Water sparks county debate

By Jonathan Jacobson

The city of Urbana, in conjunction with the University and Champaign, is considering the purchase of the local water company, Illinois American Water.

Although the majority of Illinois towns receive their water through a public facility, the Champaign-Urbana area has been using a private company for over 100 years. That company, though, has only been Illinois American Water for about five years.

Urbana’s debate about whether or not to purchase the water company came when RWE, the German parent corporation and third largest private water company in the world, decided to sell its American subsidiary, American Water Works. However, American Water Works has expressed no interest in selling Illinois American.

“It was expected that they were going to take some action,” said Barry Suits, the Network Operations Manager for Illinois American, about the council.

Eighty percent of water companies are publicly owned in America, and two-thirds are publicly owned in Illinois, said Charlie Smyth, a member of the Urbana City Council (Ward 1).

    Sign up for our newsletter!

    “There must be a reason for all that public ownership,” Smyth said.

    One of Champaign and Urbana’s main reasons for looking to acquire Illinois American is the depletion of the Mahomet aquifer.

    “We need to look at long-term water conservation needs,” Smyth said.

    The investors who fund Illinois American are so far removed that they don’t have the interest a publicly owned entity would have, he added.

    Last summer, Illinois American issued five boil orders, requesting that people boil their tap water due to contamination.

    These boil orders, according to Suits, did not affect Urbana. They did, however, affect Champaign.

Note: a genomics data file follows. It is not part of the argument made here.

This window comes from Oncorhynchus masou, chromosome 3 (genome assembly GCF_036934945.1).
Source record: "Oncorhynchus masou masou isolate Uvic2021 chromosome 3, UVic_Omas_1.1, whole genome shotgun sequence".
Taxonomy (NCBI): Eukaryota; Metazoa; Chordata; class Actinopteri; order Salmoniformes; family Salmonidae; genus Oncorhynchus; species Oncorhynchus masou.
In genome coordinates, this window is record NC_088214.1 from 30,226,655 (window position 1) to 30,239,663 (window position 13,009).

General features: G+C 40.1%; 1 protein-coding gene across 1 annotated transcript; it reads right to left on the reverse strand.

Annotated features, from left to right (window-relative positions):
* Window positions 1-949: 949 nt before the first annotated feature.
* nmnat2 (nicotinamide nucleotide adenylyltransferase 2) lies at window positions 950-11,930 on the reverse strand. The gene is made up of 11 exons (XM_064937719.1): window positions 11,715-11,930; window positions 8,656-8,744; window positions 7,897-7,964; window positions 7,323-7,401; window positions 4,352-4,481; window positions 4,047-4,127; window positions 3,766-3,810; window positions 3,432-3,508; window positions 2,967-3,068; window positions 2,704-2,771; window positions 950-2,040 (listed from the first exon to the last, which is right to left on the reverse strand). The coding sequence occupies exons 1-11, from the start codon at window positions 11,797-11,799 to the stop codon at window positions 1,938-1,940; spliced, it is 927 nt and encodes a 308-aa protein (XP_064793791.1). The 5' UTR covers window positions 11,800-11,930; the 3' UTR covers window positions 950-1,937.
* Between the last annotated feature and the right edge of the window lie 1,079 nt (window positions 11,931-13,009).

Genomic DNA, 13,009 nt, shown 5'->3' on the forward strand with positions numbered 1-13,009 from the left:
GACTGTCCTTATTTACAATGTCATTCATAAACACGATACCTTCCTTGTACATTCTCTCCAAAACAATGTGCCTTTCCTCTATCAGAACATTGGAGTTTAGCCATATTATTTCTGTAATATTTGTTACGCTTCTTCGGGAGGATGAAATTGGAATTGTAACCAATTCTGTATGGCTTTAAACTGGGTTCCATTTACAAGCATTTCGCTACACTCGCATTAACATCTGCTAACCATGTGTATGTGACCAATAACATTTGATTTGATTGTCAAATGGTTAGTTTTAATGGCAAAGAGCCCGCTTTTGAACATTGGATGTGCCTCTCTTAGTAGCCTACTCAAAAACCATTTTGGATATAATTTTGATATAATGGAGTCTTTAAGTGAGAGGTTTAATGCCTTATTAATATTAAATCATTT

The Champaign-Urbana area is not the only upset customer. Peoria, which has been trying to acquire Illinois American’s assets in their city for a few years, recently gave up after a complex legal struggle.

    “The appraisal process was not equitable,” said Peoria City Manager Randy Oliver. The city decided not to pursue the purchase because it would require too much time and effort, Oliver said.

    Peoria’s failure has been a signal that Illinois American will not quickly give up its assets.

    Both Champaign and Urbana are supporting legislation, House Bill 4333, which would give Illinois cities the right of first refusal to purchase their sewer or water systems when they are being sold or transferred.

    Peoria, though, which was granted the right of first refusal every five years, still was unable to get across the legal barriers to such an acquisition.

    Even if the water system was purchased, there is no guarantee that, as a public asset, it would be run better or more efficiently than when it was privately owned.

    House Bill 4333 would fragment the water system and raise local rates, Suits said. But Smyth does not agree.

    “I doubt it would raise the price,” Smyth said.

    Despite all the speculation about their company, Illinois American does not want to lose its place.

    “Our desire is to continue to serve our customers and do business in Champaign-Urbana, not to spend precious time, energy and money on a divisive and costly debate about ownership of the water company,” said Terry Gloriod, president of the central region of Illinois American, in a letter to Urbana Mayor Laurel Prussing.